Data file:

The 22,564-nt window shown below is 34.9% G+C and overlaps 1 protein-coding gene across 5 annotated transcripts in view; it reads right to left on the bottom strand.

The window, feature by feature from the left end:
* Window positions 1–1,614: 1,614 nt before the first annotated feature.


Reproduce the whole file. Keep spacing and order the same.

The 22,564-nt window shown below is 34.9% G+C and overlaps 1 protein-coding gene across 5 annotated transcripts in view; it reads right to left on the bottom strand.

The window, feature by feature from the left end:
* Window positions 1–1,614: 1,614 nt before the first annotated feature.